At first, one might think of movies, theater, or pop music as the main areas for growth in the creative industries. But, in fact, the growth of the creative economy is rooted in a return to the creative entrepreneur as artisan. This is a direct result of consumer demands and relatively low job security in the last couple of decades. Consumers have turned their interest away from corporate giants and are focusing their purchases on the small business. Cultural anthropologist Grant McCracken has defined this growing sector of consumers and their preferences in his blog “The artisanal movement, and ten things that define it.

In essence, this new breed of consumer desires products that are handmade, local, and made in small batches, all natural or simplified, and stripped of corporate branding. However, the product is personalized by the maker, who is believed to be more transparent and authentic than the corporate counterpoint. In fact, the consumer’s belief in these principles creates a feeling of connoisseurship to the product (McCracken, 2006).

Consumers of the artisanal movement want a personal story from the products they buy. They want to know where it comes from, who made it, how and why it was made, and to feel that their purchase financially supports the person behind the story they are buying.

A visit to your local farmers market will reveal both the creative entrepreneur and the artisanal consumer in their habitat. Here you will find farmers selling local beef, jewelry makers and crafters, artisan cheeses, small batch baked goods, and even a local string band panning their latest self-made album. These artisans and makers are all creative entrepreneurs, and their “micro-businesses” have websites, social media presence, branding, and even marketing tactics. Loyal customers “follow” their favorite vendors on social media and make a point to attend the farmers market to support local, handmade goods. Every Saturday they arrive to buy eggs from a neighbor’s farm, a handmade gift for their friend’s birthday, or fresh cut flowers for their dinner party.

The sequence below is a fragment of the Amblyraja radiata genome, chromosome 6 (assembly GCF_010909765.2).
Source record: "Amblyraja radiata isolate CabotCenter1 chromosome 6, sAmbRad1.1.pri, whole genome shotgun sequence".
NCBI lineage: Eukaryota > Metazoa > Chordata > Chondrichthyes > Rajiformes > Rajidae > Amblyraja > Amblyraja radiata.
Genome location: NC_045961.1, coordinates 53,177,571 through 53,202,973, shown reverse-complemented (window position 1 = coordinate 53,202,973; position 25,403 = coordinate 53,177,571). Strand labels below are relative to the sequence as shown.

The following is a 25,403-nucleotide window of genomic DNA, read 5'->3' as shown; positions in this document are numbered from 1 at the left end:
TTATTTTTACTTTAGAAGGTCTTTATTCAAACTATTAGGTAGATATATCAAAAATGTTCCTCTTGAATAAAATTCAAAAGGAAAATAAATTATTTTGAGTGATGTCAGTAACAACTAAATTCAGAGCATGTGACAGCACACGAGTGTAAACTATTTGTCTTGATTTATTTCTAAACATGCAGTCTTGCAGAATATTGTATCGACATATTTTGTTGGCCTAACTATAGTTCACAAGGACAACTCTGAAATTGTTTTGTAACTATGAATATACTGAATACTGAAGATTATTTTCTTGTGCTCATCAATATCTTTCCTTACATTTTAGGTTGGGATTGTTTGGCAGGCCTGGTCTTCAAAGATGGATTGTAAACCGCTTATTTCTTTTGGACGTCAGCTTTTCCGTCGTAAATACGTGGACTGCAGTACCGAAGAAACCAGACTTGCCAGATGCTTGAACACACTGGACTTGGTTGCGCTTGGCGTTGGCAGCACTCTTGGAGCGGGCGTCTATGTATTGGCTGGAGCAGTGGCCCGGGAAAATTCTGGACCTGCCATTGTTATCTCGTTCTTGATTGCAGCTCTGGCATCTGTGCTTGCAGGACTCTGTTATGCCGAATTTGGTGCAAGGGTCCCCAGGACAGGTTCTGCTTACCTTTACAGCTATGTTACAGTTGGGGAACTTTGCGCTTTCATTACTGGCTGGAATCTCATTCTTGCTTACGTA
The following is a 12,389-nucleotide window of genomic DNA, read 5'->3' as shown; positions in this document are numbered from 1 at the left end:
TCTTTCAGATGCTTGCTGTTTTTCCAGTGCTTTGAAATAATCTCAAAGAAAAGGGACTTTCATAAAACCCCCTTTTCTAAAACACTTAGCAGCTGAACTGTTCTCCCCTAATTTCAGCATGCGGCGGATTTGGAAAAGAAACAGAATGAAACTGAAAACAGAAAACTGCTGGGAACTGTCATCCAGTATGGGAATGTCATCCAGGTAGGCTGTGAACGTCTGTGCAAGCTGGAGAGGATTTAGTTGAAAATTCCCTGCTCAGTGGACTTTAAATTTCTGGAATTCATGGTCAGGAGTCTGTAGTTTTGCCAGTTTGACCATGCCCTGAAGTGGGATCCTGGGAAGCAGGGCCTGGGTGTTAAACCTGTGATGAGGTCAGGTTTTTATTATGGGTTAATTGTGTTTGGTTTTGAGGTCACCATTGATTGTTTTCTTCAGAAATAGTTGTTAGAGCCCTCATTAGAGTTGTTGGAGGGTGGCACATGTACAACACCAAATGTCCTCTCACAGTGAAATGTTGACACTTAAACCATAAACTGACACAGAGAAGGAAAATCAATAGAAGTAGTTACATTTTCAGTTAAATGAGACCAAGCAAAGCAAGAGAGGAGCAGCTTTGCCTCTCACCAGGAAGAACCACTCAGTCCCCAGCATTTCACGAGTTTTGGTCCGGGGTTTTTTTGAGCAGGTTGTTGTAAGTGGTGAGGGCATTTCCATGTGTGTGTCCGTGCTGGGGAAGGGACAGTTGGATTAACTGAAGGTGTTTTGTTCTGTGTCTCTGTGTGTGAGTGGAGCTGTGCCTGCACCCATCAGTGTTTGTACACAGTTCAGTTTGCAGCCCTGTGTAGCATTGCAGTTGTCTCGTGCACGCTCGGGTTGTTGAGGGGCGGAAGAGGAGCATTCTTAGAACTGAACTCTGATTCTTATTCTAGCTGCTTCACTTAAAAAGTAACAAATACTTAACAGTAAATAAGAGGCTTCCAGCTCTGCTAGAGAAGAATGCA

As the artisanal movement becomes more prevalent, it seems everyone is making and selling crafted goods. Handmade market places such as etsy.com have exploded, enabling artists, craftsmen, and even stay at home moms to own and operate a small business.  And yet, some of the well-known challenges of small business can utterly overwhelm a micro-business, which is too small to be equipped with ceos, marketing professionals, or financial consultants. In particular, these micro businesses have trouble with the demands of growth, internet marketing, copycats, and competition. So, how does a small batch, local, handmade creative entrepreneur compete in a global, corporate world? The answer to this question is still unraveling.